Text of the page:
Black-faced Spoonbill and Chinese Egret, West Coast Wetlands, September 23rd

Two big white birds take top honours for an all-day visit to Qigu, Budai, Beimen and Aogu, but there was plenty else to be seen in the area as post-typhoon migration really seems to be picking up.

First stop were the Km 134.5 pools at Budai, where many of today’s 23 wader species were seen, albeit in generally smaller numbers than on my last visit here. Many of the birds have dispersed to neighboring pools where the water levels have become favorable. Pick of the bunch here: 11 Avocets, over 100 Eastern Black-tailed Godwits, three Gull-billed and a single White-winged Tern, five Garganey, and high numbers of Sacred Ibis.

I headed north to Aogu, where water levels have fallen slightly but are still a little too high for waders. Nonetheless, bird activity here was noticeably higher than recently – in another month or so it will probably be worth visiting again. Today, Aogu’s best offering was a Green Sandpiper at a reed-fringed pool. This is an uncommon migrant in Taiwan, and one which I see only rarely, as it generally prefers secluded pools and shuns open wetlands.

Heading south again, I had a quick look at the Km 146 area near Beimen. All the usual wader species were here in much-reduced numbers compared to my last visit, plus an Oriental Pratincole.

At Qigu, my first stop was the embankment area where I saw Long-billed Dowitcher on Saturday. No sign of any dowitchers today, but four newly-arrived Black-faced Spoonbills feeding close to the south side of the embankment were a fine sight. Turning the telescope 180 degrees, I could enjoy two Chinese Egrets on the north side from the same spot.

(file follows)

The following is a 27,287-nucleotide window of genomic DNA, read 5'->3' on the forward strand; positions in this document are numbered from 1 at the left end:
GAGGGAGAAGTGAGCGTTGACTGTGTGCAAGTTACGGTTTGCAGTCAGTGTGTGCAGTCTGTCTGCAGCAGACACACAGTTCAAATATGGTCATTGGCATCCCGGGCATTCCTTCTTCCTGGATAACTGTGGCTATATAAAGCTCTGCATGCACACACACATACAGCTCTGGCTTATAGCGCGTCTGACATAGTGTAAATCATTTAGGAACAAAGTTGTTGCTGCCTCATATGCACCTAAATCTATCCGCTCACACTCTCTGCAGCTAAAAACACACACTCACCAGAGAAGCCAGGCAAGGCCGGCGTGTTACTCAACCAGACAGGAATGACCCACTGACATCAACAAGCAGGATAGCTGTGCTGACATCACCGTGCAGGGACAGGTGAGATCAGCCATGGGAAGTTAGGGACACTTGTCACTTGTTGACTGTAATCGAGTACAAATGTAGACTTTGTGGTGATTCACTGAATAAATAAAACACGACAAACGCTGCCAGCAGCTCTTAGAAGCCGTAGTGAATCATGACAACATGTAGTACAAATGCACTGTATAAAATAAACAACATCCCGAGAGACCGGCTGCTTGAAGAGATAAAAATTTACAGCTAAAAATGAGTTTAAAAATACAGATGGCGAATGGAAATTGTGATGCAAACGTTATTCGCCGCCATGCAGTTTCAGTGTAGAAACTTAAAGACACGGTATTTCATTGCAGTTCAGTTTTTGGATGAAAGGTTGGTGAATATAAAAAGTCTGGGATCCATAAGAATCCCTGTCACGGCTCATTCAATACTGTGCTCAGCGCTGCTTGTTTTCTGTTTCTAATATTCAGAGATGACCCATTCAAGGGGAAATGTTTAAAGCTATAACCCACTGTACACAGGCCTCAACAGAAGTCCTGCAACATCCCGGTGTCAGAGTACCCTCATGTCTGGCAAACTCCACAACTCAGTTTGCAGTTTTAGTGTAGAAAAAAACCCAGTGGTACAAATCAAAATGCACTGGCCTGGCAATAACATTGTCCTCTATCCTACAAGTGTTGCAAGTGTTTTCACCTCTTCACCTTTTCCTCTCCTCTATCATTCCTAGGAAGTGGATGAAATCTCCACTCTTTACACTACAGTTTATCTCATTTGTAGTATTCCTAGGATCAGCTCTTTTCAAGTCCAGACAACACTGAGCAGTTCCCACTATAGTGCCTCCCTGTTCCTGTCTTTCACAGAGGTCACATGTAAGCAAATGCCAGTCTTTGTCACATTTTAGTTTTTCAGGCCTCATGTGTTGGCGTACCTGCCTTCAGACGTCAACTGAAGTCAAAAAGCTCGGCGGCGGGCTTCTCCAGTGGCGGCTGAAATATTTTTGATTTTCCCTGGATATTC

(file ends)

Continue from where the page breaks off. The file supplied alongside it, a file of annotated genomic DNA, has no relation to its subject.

Continuing west along the embankment, several interesting migrants were seen: a Richard’s Pipit, a Blue Rock Thrush, plenty of Brown Shrikes, and best of all a flock of 18 White-shouldered Starlings which departed high to the east. Waders were represented by a lone Whimbrel and two Grey Plovers.

My final Qigu stop was the belt of pine trees north of the Tsengwen river mouth. My personal bird of the day was on the beach here: a winter-plumaged Sanderling. In the forest, good numbers of Brown Shrike, a briefly-seen juvenile cuckoo (probably Oriental), a Blue Rock Thrush, and a Common Sandpiper. A group of photographers were staking out an area under the trees, but nothing seemed to be happening and several of them began to drift away so I didn’t hang around. Finally, offshore about ten Great Crested Terns were lingering, and occasional groups of Common and Little Terns headed south. Unfortunately I was out of time, but it will be worth spending some time checking the passing terns here during the autumn for the rare but regular Aleutian Tern.

Taiwan tick: Sanderling (total 248).


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